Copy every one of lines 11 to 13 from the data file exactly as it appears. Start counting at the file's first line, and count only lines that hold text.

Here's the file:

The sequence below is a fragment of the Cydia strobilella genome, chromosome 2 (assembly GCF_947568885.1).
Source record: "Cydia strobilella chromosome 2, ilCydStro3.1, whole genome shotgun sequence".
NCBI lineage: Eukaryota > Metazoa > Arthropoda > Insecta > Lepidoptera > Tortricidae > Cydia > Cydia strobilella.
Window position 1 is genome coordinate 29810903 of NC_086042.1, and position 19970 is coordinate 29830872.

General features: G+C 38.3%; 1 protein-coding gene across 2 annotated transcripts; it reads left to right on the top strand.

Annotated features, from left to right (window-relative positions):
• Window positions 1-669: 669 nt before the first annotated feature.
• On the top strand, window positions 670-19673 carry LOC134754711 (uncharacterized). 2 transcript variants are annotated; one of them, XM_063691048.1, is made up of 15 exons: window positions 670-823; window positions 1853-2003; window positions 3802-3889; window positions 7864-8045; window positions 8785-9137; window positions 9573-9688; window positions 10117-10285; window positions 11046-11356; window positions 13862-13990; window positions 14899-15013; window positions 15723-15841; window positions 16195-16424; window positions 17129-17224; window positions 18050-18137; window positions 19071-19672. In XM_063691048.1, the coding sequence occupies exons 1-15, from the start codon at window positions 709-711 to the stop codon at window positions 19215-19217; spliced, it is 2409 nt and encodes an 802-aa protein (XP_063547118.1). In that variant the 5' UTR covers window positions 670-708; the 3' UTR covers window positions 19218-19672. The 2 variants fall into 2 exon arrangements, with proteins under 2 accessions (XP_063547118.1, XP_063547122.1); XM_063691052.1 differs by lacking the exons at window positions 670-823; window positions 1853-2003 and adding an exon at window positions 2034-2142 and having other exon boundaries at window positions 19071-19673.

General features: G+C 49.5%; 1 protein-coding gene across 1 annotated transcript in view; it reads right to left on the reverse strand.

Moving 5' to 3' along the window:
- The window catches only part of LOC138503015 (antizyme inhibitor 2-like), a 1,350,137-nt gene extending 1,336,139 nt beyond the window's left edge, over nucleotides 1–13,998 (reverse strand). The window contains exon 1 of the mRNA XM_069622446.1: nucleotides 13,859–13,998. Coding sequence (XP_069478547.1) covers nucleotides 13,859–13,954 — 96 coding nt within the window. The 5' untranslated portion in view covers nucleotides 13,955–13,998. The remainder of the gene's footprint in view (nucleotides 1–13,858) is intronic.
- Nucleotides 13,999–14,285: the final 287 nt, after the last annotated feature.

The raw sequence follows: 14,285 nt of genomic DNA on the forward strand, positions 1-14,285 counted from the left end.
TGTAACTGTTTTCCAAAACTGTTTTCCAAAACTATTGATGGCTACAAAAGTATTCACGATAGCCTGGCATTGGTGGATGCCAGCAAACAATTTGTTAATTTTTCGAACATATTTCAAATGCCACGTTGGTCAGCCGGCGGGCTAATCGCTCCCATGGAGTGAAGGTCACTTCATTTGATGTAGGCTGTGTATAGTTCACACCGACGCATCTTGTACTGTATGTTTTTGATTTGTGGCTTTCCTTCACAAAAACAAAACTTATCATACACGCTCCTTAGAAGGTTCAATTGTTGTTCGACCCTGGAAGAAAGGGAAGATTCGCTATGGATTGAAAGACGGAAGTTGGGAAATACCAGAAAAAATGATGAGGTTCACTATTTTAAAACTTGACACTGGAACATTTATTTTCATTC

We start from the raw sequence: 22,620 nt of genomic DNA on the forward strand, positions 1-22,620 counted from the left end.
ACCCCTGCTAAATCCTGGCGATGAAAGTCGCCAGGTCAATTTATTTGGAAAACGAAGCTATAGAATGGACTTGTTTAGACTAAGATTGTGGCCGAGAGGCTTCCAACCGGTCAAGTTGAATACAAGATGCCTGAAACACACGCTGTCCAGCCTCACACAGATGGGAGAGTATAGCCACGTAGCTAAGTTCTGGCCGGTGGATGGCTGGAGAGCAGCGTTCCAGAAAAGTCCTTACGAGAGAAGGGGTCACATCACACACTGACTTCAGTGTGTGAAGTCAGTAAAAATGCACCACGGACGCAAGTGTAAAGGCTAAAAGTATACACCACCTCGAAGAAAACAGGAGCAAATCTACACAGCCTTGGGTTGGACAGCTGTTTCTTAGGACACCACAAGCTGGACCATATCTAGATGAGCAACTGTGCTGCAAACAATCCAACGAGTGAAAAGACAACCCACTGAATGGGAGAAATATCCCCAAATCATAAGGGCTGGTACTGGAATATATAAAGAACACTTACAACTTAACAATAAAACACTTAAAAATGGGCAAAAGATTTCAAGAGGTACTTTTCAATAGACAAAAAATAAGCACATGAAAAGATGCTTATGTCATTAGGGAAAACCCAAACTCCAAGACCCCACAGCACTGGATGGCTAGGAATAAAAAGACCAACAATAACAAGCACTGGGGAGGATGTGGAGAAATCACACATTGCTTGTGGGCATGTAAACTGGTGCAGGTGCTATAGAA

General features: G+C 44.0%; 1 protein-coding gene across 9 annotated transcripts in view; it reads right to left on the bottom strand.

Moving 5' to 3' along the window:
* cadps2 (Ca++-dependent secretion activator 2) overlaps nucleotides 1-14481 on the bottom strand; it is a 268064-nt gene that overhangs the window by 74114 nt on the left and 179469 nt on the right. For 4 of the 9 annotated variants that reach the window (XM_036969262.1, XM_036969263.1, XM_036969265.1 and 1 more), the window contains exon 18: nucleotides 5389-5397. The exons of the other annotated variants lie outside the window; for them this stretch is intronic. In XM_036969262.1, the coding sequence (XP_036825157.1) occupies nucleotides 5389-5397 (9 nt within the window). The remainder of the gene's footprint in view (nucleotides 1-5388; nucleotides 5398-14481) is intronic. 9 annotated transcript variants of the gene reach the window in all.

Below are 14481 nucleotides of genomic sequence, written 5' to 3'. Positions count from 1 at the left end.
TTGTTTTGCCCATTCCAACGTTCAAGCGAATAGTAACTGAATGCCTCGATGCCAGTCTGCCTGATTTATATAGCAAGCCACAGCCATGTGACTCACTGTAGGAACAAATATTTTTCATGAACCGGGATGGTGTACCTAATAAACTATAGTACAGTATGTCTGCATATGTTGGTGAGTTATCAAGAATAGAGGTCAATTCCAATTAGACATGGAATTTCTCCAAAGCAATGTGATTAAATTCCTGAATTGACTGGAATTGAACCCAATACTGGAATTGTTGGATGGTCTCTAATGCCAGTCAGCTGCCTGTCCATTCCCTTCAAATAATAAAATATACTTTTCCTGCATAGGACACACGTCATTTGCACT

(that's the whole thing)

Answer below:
- The window catches only part of LOC138503015 (antizyme inhibitor 2-like), a 1,350,137-nt gene extending 1,336,139 nt beyond the window's left edge, over nucleotides 1–13,998 (reverse strand). The window contains exon 1 of the mRNA XM_069622446.1: nucleotides 13,859–13,998. Coding sequence (XP_069478547.1) covers nucleotides 13,859–13,954 — 96 coding nt within the window. The 5' untranslated portion in view covers nucleotides 13,955–13,998. The remainder of the gene's footprint in view (nucleotides 1–13,858) is intronic.
- Nucleotides 13,999–14,285: the final 287 nt, after the last annotated feature.

The raw sequence follows: 14,285 nt of genomic DNA on the forward strand, positions 1-14,285 counted from the left end.